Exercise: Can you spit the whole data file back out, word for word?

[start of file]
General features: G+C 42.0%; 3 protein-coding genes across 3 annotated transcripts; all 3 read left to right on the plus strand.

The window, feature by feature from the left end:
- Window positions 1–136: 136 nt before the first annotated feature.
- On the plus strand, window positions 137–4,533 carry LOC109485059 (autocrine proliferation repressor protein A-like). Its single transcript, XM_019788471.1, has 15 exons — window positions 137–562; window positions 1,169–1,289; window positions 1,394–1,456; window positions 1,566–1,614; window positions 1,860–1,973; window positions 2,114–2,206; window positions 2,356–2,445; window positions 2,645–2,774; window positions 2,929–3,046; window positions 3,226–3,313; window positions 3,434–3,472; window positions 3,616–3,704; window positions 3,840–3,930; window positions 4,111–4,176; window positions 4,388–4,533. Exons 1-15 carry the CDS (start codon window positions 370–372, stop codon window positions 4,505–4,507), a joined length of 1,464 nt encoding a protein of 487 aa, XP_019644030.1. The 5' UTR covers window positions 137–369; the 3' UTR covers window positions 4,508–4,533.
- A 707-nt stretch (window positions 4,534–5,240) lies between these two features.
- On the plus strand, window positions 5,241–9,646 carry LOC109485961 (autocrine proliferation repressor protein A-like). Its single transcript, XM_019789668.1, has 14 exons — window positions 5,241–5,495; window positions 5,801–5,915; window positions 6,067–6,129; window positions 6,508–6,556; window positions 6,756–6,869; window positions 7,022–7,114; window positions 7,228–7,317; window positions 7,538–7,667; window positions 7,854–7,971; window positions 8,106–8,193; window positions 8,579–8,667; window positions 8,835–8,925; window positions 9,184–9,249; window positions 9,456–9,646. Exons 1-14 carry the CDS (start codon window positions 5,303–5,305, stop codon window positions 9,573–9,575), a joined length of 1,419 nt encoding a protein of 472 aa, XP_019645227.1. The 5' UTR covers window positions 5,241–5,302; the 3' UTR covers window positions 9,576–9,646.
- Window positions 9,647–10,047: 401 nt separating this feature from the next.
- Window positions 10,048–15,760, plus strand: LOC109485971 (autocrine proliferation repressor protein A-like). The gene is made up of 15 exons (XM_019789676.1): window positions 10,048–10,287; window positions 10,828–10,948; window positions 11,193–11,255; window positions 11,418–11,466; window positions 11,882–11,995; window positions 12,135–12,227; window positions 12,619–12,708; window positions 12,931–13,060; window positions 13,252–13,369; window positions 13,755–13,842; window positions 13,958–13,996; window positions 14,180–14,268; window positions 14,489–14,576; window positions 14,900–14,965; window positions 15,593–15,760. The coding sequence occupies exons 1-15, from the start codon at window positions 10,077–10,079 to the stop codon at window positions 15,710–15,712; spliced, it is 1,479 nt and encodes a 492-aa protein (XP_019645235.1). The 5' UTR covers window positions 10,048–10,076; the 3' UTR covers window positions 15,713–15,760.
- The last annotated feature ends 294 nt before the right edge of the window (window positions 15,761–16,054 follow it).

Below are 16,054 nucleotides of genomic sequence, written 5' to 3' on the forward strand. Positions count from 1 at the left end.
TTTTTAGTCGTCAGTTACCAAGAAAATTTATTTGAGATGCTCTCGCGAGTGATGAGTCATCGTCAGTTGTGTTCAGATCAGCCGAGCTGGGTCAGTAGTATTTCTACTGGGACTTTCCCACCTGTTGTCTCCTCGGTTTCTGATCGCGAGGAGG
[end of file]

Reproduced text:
General features: G+C 42.0%; 3 protein-coding genes across 3 annotated transcripts; all 3 read left to right on the plus strand.

The window, feature by feature from the left end:
- Window positions 1–136: 136 nt before the first annotated feature.
- On the plus strand, window positions 137–4,533 carry LOC109485059 (autocrine proliferation repressor protein A-like). Its single transcript, XM_019788471.1, has 15 exons — window positions 137–562; window positions 1,169–1,289; window positions 1,394–1,456; window positions 1,566–1,614; window positions 1,860–1,973; window positions 2,114–2,206; window positions 2,356–2,445; window positions 2,645–2,774; window positions 2,929–3,046; window positions 3,226–3,313; window positions 3,434–3,472; window positions 3,616–3,704; window positions 3,840–3,930; window positions 4,111–4,176; window positions 4,388–4,533. Exons 1-15 carry the CDS (start codon window positions 370–372, stop codon window positions 4,505–4,507), a joined length of 1,464 nt encoding a protein of 487 aa, XP_019644030.1. The 5' UTR covers window positions 137–369; the 3' UTR covers window positions 4,508–4,533.
- A 707-nt stretch (window positions 4,534–5,240) lies between these two features.
- On the plus strand, window positions 5,241–9,646 carry LOC109485961 (autocrine proliferation repressor protein A-like). Its single transcript, XM_019789668.1, has 14 exons — window positions 5,241–5,495; window positions 5,801–5,915; window positions 6,067–6,129; window positions 6,508–6,556; window positions 6,756–6,869; window positions 7,022–7,114; window positions 7,228–7,317; window positions 7,538–7,667; window positions 7,854–7,971; window positions 8,106–8,193; window positions 8,579–8,667; window positions 8,835–8,925; window positions 9,184–9,249; window positions 9,456–9,646. Exons 1-14 carry the CDS (start codon window positions 5,303–5,305, stop codon window positions 9,573–9,575), a joined length of 1,419 nt encoding a protein of 472 aa, XP_019645227.1. The 5' UTR covers window positions 5,241–5,302; the 3' UTR covers window positions 9,576–9,646.
- Window positions 9,647–10,047: 401 nt separating this feature from the next.
- Window positions 10,048–15,760, plus strand: LOC109485971 (autocrine proliferation repressor protein A-like). The gene is made up of 15 exons (XM_019789676.1): window positions 10,048–10,287; window positions 10,828–10,948; window positions 11,193–11,255; window positions 11,418–11,466; window positions 11,882–11,995; window positions 12,135–12,227; window positions 12,619–12,708; window positions 12,931–13,060; window positions 13,252–13,369; window positions 13,755–13,842; window positions 13,958–13,996; window positions 14,180–14,268; window positions 14,489–14,576; window positions 14,900–14,965; window positions 15,593–15,760. The coding sequence occupies exons 1-15, from the start codon at window positions 10,077–10,079 to the stop codon at window positions 15,710–15,712; spliced, it is 1,479 nt and encodes a 492-aa protein (XP_019645235.1). The 5' UTR covers window positions 10,048–10,076; the 3' UTR covers window positions 15,713–15,760.
- The last annotated feature ends 294 nt before the right edge of the window (window positions 15,761–16,054 follow it).

Below are 16,054 nucleotides of genomic sequence, written 5' to 3' on the forward strand. Positions count from 1 at the left end.
TTTTTAGTCGTCAGTTACCAAGAAAATTTATTTGAGATGCTCTCGCGAGTGATGAGTCATCGTCAGTTGTGTTCAGATCAGCCGAGCTGGGTCAGTAGTATTTCTACTGGGACTTTCCCACCTGTTGTCTCCTCGGTTTCTGATCGCGAGGAGG